Review: The Winter Sea by Susanna Kearsley

Title: The Winter Sea
Author: Susanna Kearsley
Pages: 544
Genre: Contemporary/Historical Fiction
Release Date: December 1, 2010
Publisher: Sourcebooks
Source: Personal Copy

I guess I should preface this review by revealing that it took me four months to finish the book. Infer from that what you will. When I did sit down and start reading I was entertained and engrossed, but there was nothing there that compelled me to pick the book up again after taking a break. Mainly, I really wanted to like this one more than I did, and maybe my expectations were a little high starting out.

After trying and failing to find inspiration in France, Carrie McClelland, a best selling novelist, finds herself traveling to Scotland's Cruden Bay to settle in and do some research for her upcoming book. Fascinated by her own personal Scottish history, Carrie's plan is to pen a historical fiction that takes place during the Jacobite invasion to reinstate King James to the Scottish throne while using her ancestor Sophia Paterson as the story's heroine. After a visit to the ancient Slain's castle, Carrie finds herself immediately inspired. As her story develops, she begins to realize that what she has written is more historically accurate than she thought and begins to wonder if maybe her memories are actually those of her ancestors.

The main idea behind The Winter Sea was the presentation of a dual narrative; the present day alternating with the past. The story was surprisingly well written, and I found myself engrossed in the descriptions of the Scottish coast. It was the detailed account of the rainy and rugged town of Cruden Bay that hooked me in the beginning, and I was quickly transported to the cold, volatile land. In this respect, I loved the fact that this book allowed me to do a little armchair travel.

However, when it came to the actual narrative, I found myself much more interested in Carrie's story than in her ancestor Sophia's. I just couldn't connect to the multitude of early 18th century characters that Kearsley includes, and I found it hard to remember each one. Also, there were too many facts incorporated into Sophia's chapters, and I often felt like I was reading a history book. While I do enjoy learning about an unfamiliar time period, I don't like page after page of detailed information in a fictional novel.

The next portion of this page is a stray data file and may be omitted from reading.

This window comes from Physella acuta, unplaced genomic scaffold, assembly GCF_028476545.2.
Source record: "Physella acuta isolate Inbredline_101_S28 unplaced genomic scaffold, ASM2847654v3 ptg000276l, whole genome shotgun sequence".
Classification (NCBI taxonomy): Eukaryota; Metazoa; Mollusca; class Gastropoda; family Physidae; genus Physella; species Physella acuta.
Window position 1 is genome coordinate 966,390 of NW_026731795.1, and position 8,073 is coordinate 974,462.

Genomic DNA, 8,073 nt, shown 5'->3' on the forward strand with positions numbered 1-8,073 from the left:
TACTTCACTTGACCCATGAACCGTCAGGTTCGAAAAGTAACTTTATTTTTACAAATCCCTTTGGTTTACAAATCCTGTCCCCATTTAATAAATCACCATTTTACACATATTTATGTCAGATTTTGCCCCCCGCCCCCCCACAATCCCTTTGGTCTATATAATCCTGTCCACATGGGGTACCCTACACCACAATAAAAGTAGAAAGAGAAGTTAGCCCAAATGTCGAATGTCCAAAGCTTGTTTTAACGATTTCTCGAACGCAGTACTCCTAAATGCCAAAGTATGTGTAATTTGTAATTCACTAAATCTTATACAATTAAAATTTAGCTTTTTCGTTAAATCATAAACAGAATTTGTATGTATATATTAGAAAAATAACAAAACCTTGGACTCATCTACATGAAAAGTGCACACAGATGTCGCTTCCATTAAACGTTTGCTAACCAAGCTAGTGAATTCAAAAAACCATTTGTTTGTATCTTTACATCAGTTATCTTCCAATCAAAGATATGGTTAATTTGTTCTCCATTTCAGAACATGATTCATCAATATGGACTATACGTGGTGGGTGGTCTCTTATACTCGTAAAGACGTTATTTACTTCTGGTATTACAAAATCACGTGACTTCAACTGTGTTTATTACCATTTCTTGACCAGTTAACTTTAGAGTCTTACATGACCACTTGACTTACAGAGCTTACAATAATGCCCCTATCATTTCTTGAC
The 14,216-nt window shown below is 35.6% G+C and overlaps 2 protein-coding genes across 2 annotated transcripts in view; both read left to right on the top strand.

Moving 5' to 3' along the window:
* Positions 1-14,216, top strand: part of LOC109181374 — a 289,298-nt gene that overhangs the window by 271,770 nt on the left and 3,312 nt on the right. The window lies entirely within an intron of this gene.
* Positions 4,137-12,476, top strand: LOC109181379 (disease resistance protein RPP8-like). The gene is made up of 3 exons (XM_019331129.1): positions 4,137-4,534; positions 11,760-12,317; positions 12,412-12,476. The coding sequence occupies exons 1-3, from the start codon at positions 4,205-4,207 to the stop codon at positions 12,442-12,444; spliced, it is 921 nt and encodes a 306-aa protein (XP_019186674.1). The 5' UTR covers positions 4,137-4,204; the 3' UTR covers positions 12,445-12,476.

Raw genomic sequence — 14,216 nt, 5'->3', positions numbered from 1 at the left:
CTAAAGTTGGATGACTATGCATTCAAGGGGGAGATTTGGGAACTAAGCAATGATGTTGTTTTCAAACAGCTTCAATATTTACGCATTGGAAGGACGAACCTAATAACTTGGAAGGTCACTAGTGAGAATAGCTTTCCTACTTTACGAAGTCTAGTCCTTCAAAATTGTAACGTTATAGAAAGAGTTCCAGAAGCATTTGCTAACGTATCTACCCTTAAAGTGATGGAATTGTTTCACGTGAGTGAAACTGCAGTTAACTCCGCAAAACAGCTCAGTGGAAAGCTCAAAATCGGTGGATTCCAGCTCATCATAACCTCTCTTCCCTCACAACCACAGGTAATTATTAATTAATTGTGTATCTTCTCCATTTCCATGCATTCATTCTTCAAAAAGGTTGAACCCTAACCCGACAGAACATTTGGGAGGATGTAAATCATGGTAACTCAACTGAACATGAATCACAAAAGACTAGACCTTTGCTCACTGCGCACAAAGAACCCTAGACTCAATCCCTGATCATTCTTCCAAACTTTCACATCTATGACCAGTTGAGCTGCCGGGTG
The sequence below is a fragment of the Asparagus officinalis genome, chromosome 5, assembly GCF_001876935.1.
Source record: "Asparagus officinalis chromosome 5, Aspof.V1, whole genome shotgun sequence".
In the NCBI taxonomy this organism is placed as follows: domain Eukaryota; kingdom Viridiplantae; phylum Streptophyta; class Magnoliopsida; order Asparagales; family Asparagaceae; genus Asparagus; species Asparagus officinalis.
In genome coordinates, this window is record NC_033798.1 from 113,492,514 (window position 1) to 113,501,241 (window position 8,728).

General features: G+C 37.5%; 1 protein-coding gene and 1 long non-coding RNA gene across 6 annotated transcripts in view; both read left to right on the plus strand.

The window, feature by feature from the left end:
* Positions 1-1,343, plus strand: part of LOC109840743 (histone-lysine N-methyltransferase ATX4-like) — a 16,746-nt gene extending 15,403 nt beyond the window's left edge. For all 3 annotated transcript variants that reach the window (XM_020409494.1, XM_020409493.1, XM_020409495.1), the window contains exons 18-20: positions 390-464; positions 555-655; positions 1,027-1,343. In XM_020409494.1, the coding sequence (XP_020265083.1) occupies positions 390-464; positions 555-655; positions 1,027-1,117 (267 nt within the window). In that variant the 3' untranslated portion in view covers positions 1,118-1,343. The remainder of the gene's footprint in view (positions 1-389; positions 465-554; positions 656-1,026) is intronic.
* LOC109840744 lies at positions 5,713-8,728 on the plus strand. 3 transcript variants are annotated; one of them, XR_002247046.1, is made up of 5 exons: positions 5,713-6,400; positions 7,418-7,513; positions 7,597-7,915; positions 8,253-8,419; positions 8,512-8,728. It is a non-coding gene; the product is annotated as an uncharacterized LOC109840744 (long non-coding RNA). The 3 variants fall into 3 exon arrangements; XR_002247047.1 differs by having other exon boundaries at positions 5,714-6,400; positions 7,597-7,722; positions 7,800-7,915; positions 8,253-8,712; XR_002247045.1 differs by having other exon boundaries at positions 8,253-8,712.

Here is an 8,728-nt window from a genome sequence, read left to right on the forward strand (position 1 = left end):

Overall, the entire book was a little too long for my tastes. I thought the beginning was really intriguing, then came the sluggish middle, and my reading dramatically decreased. However, I think this would be perfect for fans of sweeping historical sagas who want to feel really entrenched in the era.


  1. I read this and I really liked it a lot. I do like "sweeping historical sagas" as you mentioned so it was a perfect read for me. Sorry you did not enjot it more.

  2. It sounds like this one could have used a good edit, but that it's still worth reading.

  3. This sounds pretty intriguing to me! I'll have to keep in mind that it's a slow mover, but I'm interested in it for sure.

  4. Have it on my wishlist for ages, though not a priority. The "dual story" gimmick can be a bit difficult to pull off.

  5. Sometimes books with dual narratives don't always fare that well. It can sometimes seem like one side of the story is much more engaging and interesting than the other, which is what it sounds like happened in this case. I do enjoy a good historical yarn, and really need to read up a bit on Scotland, so this might be something that I would enjoy, but I will be remembering the comments you made. Thanks for the candor in your review.

  6. Ugh, sorry you didn't like this one. I'll probably still try it!

  7. I kept reading reviews for this one, and although I like historical novels, this one did not seem like it would work for me. Sorry you were in the same camp.

  8. I like historical fiction, but I am leery of this one given your comments about how long it took you to finish it. I get frustrated when I can't get into a book rather easily, and it sounds like that would be the case with this one.

  9. Although I might wait to read this one, I think it might still work for me - something about the storyline pulls me in, and I do like the idea of the past and present timelines together. Might check it out, will keep you posted on thoughts!

  10. I was considering picking this up if for no other reason that Amazon kept waving it in front of my face & then they put it on sale briefly. And yet... I wasn't sure, with all the other books on my to-read list. I'm glad I held off.

  11. Yes! This is my third Kearsley, and my least favourite because like you, I was so much more interested in Carrie than Sophia. Every time it'd be just a few pages of Carrie and then pop back into Sophia I'd mentally groan. The other two ones I've read have both been set in contemporary times and I really enjoyed them. :) So if you want to give her another go, I'd definitely recommend Shadowy Horses and Named of the Dragon.


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